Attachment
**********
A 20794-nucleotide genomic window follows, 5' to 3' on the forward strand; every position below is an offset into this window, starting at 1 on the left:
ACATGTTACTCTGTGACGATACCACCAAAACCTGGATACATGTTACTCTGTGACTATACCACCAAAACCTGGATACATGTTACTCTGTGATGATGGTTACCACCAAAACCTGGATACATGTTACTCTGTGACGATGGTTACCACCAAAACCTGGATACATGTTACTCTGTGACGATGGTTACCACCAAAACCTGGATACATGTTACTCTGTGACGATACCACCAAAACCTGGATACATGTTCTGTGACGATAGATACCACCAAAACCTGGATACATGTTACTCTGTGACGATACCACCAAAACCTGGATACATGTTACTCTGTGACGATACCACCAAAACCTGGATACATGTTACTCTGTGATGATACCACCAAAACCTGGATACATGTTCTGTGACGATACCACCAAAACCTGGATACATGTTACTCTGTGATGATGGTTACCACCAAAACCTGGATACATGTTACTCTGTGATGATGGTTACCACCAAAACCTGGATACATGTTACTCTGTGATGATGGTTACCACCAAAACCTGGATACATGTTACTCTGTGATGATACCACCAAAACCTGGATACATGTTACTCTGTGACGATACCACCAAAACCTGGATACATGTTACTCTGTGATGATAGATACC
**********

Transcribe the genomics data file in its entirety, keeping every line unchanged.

A 20794-nucleotide genomic window follows, 5' to 3' on the forward strand; every position below is an offset into this window, starting at 1 on the left:
ACATGTTACTCTGTGACGATACCACCAAAACCTGGATACATGTTACTCTGTGACTATACCACCAAAACCTGGATACATGTTACTCTGTGATGATGGTTACCACCAAAACCTGGATACATGTTACTCTGTGACGATGGTTACCACCAAAACCTGGATACATGTTACTCTGTGACGATGGTTACCACCAAAACCTGGATACATGTTACTCTGTGACGATACCACCAAAACCTGGATACATGTTCTGTGACGATAGATACCACCAAAACCTGGATACATGTTACTCTGTGACGATACCACCAAAACCTGGATACATGTTACTCTGTGACGATACCACCAAAACCTGGATACATGTTACTCTGTGATGATACCACCAAAACCTGGATACATGTTCTGTGACGATACCACCAAAACCTGGATACATGTTACTCTGTGATGATGGTTACCACCAAAACCTGGATACATGTTACTCTGTGATGATGGTTACCACCAAAACCTGGATACATGTTACTCTGTGATGATGGTTACCACCAAAACCTGGATACATGTTACTCTGTGATGATACCACCAAAACCTGGATACATGTTACTCTGTGACGATACCACCAAAACCTGGATACATGTTACTCTGTGATGATAGATACC